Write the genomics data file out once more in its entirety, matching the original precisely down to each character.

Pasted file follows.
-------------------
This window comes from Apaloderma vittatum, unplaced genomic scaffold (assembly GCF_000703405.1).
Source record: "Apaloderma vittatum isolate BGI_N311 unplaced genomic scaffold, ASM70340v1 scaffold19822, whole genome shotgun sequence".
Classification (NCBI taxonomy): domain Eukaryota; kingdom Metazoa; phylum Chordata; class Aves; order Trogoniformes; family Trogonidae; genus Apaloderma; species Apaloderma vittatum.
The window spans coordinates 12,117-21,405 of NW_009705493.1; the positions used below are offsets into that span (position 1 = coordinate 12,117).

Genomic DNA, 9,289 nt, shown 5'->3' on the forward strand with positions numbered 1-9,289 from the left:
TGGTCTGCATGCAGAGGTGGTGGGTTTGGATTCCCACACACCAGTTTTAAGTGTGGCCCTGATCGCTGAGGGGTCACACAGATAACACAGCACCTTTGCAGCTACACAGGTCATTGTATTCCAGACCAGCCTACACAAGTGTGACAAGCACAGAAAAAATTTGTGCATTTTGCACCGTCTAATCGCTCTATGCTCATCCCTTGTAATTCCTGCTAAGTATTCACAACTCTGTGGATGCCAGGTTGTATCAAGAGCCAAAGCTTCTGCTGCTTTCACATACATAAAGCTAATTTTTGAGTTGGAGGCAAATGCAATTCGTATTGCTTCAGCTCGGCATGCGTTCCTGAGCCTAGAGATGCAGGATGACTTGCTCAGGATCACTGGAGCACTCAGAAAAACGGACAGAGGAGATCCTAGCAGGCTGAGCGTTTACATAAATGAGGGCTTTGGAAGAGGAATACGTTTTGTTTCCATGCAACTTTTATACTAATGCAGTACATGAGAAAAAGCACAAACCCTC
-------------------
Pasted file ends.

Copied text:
This window comes from Apaloderma vittatum, unplaced genomic scaffold (assembly GCF_000703405.1).
Source record: "Apaloderma vittatum isolate BGI_N311 unplaced genomic scaffold, ASM70340v1 scaffold19822, whole genome shotgun sequence".
Classification (NCBI taxonomy): domain Eukaryota; kingdom Metazoa; phylum Chordata; class Aves; order Trogoniformes; family Trogonidae; genus Apaloderma; species Apaloderma vittatum.
The window spans coordinates 12,117-21,405 of NW_009705493.1; the positions used below are offsets into that span (position 1 = coordinate 12,117).

Genomic DNA, 9,289 nt, shown 5'->3' on the forward strand with positions numbered 1-9,289 from the left:
TGGTCTGCATGCAGAGGTGGTGGGTTTGGATTCCCACACACCAGTTTTAAGTGTGGCCCTGATCGCTGAGGGGTCACACAGATAACACAGCACCTTTGCAGCTACACAGGTCATTGTATTCCAGACCAGCCTACACAAGTGTGACAAGCACAGAAAAAATTTGTGCATTTTGCACCGTCTAATCGCTCTATGCTCATCCCTTGTAATTCCTGCTAAGTATTCACAACTCTGTGGATGCCAGGTTGTATCAAGAGCCAAAGCTTCTGCTGCTTTCACATACATAAAGCTAATTTTTGAGTTGGAGGCAAATGCAATTCGTATTGCTTCAGCTCGGCATGCGTTCCTGAGCCTAGAGATGCAGGATGACTTGCTCAGGATCACTGGAGCACTCAGAAAAACGGACAGAGGAGATCCTAGCAGGCTGAGCGTTTACATAAATGAGGGCTTTGGAAGAGGAATACGTTTTGTTTCCATGCAACTTTTATACTAATGCAGTACATGAGAAAAAGCACAAACCCTC